Teaching Philosophy

In my teaching, I strive to foster an active learning environment that challenges students to critically analyze their worlds through praxis-oriented activities, those that bridge practice and theory toward transformative change. As an educational linguist, I provide opportunities for students to explore the theoretical, empirical, and practical implications of language-in-education, to consider how language shapes educational outcomes and how they, as scholars, educators and school leaders, can create and sustain culturally and linguistically responsive classrooms.

I teach my students to move beyond conceptualizing language as a series of rules to identify how language is used and enacted (i.e., its functions and forms) in particular, situated contexts. Through this lens, students critically analyze the relationship between language and schooling. For example, in my course Language Use & Acquisition in Early Childhood, students conducted a linguistic case study of an emergent bilingual student in their practicum classrooms, in which they documented the (trans)languaging practices of the focal learner, analyzed the classroom ecology to consider how it promoted or inhibited language learning, and conducted a home visit with the student’s family to better understand language use outside of the classroom. This case study situated language learning in real-life contexts and fostered rich dialogue around the structural and sociopolitical facets of language use and learning. One year, a student learned on the home visit that her focal learner, whose family had recently immigrated from Ethiopia, had been misidentified as an ‘English learner,’ as the family exclusively used English at home. This finding led to a fruitful conversation about the impact of institutional labels, the intersection between race and language, and the sociopolitical construction of the ‘native speaker.’ I have found that, through this form of critical examination of language learning in real-life contexts, theory becomes more meaningful for students and implications for practice more visible.

As another example, I begin each of my ESL methods courses with the question posed by de Jong and Harper (2005): “Is ESL just good teaching?” Then, we consider what additional knowledge teachers need to support emergent bilinguals, beginning with a linguistic analysis of textbooks and assessments currently used in their classrooms. As we deconstruct the lexical, syntactic, and discourse-level elements of texts, students begin to see the complexity of English, which helps to deepen their investment in planning for language in instruction. In small groups, students participate in a lesson planning workshop in which they analyze and justify proposed language scaffolds in their integrated lesson plans. This collaborative process illuminates the connections between second language acquisition theories and instructional practices and helps foster student expertise in designing scaffolds for emergent bilinguals. At the end of the semester, students create digital stories that represent their learning, which is a favorite assignment for many—one student even played her digital story at a graduation party. By engaging in collaborative and ongoing reflection, students develop a critical lens that helps them to be more culturally and linguistically responsive educators.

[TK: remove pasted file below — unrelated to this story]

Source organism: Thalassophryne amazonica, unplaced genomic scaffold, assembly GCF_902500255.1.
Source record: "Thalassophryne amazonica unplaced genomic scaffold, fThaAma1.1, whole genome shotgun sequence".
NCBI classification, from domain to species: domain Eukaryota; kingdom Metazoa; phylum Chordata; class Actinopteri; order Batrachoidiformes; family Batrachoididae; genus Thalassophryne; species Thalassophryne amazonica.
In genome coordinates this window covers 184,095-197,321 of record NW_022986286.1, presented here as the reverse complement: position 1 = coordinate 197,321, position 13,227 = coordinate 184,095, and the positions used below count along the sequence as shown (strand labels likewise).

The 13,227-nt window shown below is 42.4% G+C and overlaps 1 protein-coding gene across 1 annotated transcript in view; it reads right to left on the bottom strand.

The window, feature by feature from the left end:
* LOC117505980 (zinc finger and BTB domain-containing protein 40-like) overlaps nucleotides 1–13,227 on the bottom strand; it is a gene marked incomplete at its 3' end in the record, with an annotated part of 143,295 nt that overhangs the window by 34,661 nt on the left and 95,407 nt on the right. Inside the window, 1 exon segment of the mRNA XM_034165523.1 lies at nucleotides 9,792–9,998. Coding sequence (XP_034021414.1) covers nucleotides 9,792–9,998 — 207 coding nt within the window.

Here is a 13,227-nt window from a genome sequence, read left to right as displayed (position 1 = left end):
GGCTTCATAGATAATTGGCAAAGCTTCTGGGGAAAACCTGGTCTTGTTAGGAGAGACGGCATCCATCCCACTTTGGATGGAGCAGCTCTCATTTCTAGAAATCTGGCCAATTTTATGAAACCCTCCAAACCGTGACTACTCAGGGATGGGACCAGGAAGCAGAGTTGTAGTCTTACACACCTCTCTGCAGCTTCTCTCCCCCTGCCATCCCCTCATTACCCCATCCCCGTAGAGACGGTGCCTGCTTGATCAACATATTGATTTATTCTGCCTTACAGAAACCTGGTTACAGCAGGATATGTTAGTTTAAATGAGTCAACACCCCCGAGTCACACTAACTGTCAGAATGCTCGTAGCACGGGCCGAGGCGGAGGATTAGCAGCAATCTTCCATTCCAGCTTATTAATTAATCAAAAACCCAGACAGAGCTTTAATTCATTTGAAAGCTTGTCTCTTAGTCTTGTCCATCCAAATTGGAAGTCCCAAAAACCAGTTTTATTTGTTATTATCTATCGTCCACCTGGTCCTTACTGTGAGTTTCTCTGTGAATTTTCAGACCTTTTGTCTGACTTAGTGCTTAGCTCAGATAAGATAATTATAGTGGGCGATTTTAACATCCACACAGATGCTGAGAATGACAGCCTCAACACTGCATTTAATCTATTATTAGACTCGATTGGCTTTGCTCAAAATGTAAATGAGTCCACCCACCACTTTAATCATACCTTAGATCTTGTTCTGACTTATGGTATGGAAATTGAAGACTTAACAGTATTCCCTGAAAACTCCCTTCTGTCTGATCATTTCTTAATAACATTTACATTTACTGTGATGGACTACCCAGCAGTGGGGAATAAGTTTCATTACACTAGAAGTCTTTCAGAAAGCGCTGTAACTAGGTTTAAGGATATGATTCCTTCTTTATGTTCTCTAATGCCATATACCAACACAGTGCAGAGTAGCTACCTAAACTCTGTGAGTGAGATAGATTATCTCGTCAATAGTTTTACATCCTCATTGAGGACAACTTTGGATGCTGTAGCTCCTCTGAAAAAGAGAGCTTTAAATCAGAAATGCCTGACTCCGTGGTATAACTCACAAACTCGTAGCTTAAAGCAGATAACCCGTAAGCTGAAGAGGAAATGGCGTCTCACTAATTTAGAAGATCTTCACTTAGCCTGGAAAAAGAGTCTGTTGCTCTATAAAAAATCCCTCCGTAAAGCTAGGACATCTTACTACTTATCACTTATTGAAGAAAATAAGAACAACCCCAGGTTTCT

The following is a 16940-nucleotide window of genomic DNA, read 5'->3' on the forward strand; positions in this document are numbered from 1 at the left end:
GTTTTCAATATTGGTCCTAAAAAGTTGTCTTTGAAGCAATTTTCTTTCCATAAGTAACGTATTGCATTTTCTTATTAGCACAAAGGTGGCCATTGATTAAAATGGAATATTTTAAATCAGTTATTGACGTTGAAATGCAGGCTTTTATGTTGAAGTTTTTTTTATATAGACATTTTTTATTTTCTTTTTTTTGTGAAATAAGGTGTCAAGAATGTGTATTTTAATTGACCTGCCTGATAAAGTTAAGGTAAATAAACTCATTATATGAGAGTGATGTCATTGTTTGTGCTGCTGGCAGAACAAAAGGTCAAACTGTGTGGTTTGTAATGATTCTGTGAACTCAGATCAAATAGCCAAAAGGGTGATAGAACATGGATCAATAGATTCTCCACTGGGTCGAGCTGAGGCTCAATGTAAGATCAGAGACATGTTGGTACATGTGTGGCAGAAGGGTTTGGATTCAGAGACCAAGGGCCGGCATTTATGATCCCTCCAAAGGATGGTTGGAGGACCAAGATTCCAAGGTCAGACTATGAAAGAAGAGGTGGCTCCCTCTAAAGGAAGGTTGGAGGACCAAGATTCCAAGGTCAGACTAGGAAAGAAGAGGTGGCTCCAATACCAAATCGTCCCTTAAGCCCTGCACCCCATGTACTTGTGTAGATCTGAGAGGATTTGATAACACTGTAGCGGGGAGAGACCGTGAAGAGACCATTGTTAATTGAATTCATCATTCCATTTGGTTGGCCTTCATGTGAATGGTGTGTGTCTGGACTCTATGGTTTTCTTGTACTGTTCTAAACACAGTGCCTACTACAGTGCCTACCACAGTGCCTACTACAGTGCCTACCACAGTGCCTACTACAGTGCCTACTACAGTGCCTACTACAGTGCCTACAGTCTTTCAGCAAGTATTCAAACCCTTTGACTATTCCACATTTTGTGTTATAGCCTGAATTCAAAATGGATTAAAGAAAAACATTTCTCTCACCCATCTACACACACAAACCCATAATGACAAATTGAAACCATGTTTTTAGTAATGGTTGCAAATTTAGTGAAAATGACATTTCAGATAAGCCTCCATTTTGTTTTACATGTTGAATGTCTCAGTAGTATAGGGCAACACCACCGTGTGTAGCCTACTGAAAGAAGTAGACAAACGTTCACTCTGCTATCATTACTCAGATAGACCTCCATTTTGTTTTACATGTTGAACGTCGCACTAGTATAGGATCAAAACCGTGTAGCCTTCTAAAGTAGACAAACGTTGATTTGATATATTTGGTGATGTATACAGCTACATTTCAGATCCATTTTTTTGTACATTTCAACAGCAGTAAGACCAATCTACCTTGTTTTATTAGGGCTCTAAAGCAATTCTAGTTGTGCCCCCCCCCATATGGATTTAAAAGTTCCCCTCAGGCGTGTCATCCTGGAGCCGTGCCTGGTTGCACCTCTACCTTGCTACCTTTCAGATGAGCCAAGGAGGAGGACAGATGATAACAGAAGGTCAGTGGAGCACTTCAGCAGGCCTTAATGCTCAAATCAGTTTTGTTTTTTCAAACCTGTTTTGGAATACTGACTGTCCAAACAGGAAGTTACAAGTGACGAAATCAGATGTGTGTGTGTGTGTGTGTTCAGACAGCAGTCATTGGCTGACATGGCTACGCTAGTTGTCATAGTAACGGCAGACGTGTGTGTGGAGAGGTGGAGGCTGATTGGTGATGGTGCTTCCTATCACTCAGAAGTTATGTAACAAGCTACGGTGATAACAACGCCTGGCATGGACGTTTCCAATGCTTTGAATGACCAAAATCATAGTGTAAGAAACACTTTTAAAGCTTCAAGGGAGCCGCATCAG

In closing, as a teacher educator, I take seriously the task of modeling effective pedagogical strategies and engaging my students in critical analyses of language and education. This is evident in my course evaluations. As one student put it, “Laura truly believes in the content she is teaching and sees it from a wider perspective of social justice.” By preparing my students to not only support emergent bilinguals but also to deconstruct institutional, structural, and linguistic inequities, I aim to give students them the tools they need to become thoughtful and sociopolitically engaged educators.

Courses Taught



  • Research Methods in Bilingual Education (Spring 2020)


  • Language Use & Acquisition for Young Emergent Bilinguals (Spring 2017)
  • Methods of Teaching Young ELLs (Spring 2014, Fall 2015, Spring 2016, Fall 2016)
  • ESL/Bilingual Methods (Spring 2015)
  • The Language of Schooling (Fall 2014)

UNIVERSITY OF NOTRE DAME – Notre Dame, IN                                          

  • Language Immersion in a Foreign Country (Fall 2017, Fall 2018)
  • Foundations for Teaching Second Language Learners (Summer 2016, Summer 2017, Summer 2018)


  • Contrastive Analysis of English and Spanish (Summer 2013)
  • Cross-Cultural Approaches to Learning (Spring 2013)
  • Teaching English as a Second Language (Fall 2012)

Teaching Assistant


  • Learning Second Languages (Fall 2013, Fall 2014, Fall 2015, Fall 2016)
  • Literacies and Advanced Methods in Teaching ESL (Spring 2014, Spring 2015, Spring 2016)

UNIVERSITY OF NOTRE DAME – Notre Dame, IN                                                                                

  • Linguistics and Language Acquisition (Summer 2015)